Don't lump all younger high-net-worth clients together

Advisers should recognize and capitalize on the different needs and priorities of Gen X versus millennials

Jul 19, 2016 @ 11:06 am

By Tanvi Acharya

It's not wise for advisers to lump all high-net-worth individuals under age 50 into one group, according to a new survey. Advisers should recognize and capitalize on the different needs and priorities of Gen X versus millennials.

A report released by Global X Funds shows how people of the Gen X generation (which the study defines as those born between 1968-79) compare to those born after them when it comes to preferences for managing their finances. Advisers can use the comparison to build better relationships with each group.

The main point of contrast between high-net-worth Gen X-ers and millennials is their interest in robo-advice, according to the survey. Millennials (those born between 1980-95) are more comfortable getting advice from online automated platforms, while Gen X-ers prefer working with humans.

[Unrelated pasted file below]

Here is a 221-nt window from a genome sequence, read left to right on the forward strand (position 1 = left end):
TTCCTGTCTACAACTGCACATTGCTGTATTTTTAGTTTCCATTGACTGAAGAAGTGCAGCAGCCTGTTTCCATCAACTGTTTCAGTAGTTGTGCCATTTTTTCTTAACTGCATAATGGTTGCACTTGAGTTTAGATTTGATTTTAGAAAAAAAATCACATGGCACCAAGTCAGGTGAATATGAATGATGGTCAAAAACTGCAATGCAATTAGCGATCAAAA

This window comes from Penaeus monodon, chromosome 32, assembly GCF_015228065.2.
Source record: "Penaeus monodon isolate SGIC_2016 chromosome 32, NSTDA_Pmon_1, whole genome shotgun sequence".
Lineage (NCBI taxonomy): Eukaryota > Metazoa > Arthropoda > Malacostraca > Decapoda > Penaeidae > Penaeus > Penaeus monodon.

(More: Betterment reaches $5 billion mark, a first for independent robo-advisers)

In fact, it's beneficial for advisers to regularly update their Gen X clients with detailed insights into their accounts, according to the survey by Global X, a sponsor of exchange-traded funds. They have shown a higher interest in issues of transparency and tax efficiency.

Gen X-ers also are more likely to have greater knowledge of different investment types, unlike millennials. The younger group, despite a weaker understanding, have high comfort levels with frequent trading and investing in a variety of financial instruments, the survey found.

Advisers can win the trust of their high-net-worth millennial clients by educating them about financial options and the potential pitfalls of overtrading when trying to quickly build a nest egg.

Jay Jacobs, director of research at Global X Funds, said these millennials' goal to grow assets may even surpass other groups.

But "the way they are doing it is fighting against that goal, like trading more than 10 times a month,” he said. “There is a gap in education there which financial advisers can be successful in filling.”

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